Haven't done this before. By this I mean the rock treatment you see here. Sidebar, I love this photo don't you? What you are looking at is a painstaking process where we took a flagstone Oklahoma blend stone, all very thinly cut and flipped them horizontally in a dry stack pattern. Dry stacking is an expensive process because your labor to set the stones with out mortar joints is much more difficult but nonetheless you can't argue with the result. A more cost effective way to pull off this look would be to buy a pre-packaged veneer stone, which is either a simulated or sliced thin stone vs. doing it manually in the field like we did here. Veneers have gained in popularity, but sometimes they can look a little fake so we chose the real deal here. Veneers are also very light weight, which plays well with a remodel for instance so the foundation wouldn't need to be strengthened for the weight of real stone. One other tip, because this is expensive a good design technique you can do it to depart from a regular mortar set stone on the majority of your home, and then go with the dry stack look just in certain elements of it. A fireplace, an entry, planter wall and columns are all possibilities to shift away from the same stone but just give it a different presentation. We've done that before as well and it turns out pretty fantastic.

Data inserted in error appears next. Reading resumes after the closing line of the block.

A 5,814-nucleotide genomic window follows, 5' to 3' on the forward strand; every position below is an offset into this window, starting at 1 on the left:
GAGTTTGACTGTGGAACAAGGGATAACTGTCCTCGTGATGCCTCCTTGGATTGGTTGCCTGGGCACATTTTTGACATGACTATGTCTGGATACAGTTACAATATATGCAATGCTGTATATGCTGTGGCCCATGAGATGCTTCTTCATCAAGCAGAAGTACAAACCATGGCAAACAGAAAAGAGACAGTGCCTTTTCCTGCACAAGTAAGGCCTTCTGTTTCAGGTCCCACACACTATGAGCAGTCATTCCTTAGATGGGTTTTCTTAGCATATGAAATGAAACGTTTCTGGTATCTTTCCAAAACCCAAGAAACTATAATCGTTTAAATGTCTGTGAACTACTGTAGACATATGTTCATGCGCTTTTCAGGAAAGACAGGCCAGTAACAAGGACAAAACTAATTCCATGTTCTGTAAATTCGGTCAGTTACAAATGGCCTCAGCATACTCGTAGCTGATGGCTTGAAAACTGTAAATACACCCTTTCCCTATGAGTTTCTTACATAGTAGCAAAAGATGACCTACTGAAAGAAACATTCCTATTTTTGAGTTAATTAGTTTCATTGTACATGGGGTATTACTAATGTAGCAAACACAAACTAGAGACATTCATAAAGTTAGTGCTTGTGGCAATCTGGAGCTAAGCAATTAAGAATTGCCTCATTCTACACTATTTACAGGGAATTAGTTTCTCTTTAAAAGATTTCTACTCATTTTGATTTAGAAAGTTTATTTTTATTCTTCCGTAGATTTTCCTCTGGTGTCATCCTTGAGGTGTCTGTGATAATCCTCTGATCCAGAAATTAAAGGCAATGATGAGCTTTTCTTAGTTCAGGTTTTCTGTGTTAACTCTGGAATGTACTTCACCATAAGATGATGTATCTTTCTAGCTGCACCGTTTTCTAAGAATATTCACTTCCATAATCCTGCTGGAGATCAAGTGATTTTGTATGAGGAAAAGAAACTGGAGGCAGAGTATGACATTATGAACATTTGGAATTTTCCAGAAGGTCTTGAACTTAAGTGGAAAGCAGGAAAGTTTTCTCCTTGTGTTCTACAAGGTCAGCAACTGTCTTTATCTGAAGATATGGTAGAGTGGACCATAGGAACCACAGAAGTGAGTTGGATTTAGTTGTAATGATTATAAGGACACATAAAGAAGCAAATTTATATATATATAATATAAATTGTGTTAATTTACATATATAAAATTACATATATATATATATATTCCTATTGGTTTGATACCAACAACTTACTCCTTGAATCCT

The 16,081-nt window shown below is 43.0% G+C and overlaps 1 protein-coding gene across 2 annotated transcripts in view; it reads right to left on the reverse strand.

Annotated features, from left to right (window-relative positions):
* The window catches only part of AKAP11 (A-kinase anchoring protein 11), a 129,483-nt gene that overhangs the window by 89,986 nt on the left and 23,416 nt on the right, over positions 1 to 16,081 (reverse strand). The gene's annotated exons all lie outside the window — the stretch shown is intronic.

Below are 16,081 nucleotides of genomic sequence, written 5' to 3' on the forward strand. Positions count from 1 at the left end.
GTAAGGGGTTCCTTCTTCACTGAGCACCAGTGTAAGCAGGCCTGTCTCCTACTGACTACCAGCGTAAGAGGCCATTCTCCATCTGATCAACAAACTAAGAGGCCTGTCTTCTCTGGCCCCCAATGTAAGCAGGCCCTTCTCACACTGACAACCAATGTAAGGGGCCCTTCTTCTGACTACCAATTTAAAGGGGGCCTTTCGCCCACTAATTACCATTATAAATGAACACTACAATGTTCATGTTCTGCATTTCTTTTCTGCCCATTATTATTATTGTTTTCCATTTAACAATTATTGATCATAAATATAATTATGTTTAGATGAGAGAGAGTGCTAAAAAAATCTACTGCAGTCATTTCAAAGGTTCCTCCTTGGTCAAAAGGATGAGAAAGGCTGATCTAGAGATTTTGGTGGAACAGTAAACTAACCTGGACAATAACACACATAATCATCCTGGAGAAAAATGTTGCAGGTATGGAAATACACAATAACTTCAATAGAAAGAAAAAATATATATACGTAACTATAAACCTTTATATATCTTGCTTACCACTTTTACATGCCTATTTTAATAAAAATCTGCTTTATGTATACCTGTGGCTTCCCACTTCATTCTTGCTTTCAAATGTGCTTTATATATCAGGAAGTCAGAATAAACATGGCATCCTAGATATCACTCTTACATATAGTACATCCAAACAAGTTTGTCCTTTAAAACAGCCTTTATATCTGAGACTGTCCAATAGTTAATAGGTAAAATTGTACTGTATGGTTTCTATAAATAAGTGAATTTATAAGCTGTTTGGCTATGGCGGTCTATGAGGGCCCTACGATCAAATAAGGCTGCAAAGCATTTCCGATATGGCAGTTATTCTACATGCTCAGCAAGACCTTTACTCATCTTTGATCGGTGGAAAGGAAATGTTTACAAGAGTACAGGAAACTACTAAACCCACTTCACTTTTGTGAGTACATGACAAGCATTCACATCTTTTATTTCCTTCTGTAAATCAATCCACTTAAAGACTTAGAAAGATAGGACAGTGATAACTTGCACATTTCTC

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Thoughts, tips and musings from the folks at M&F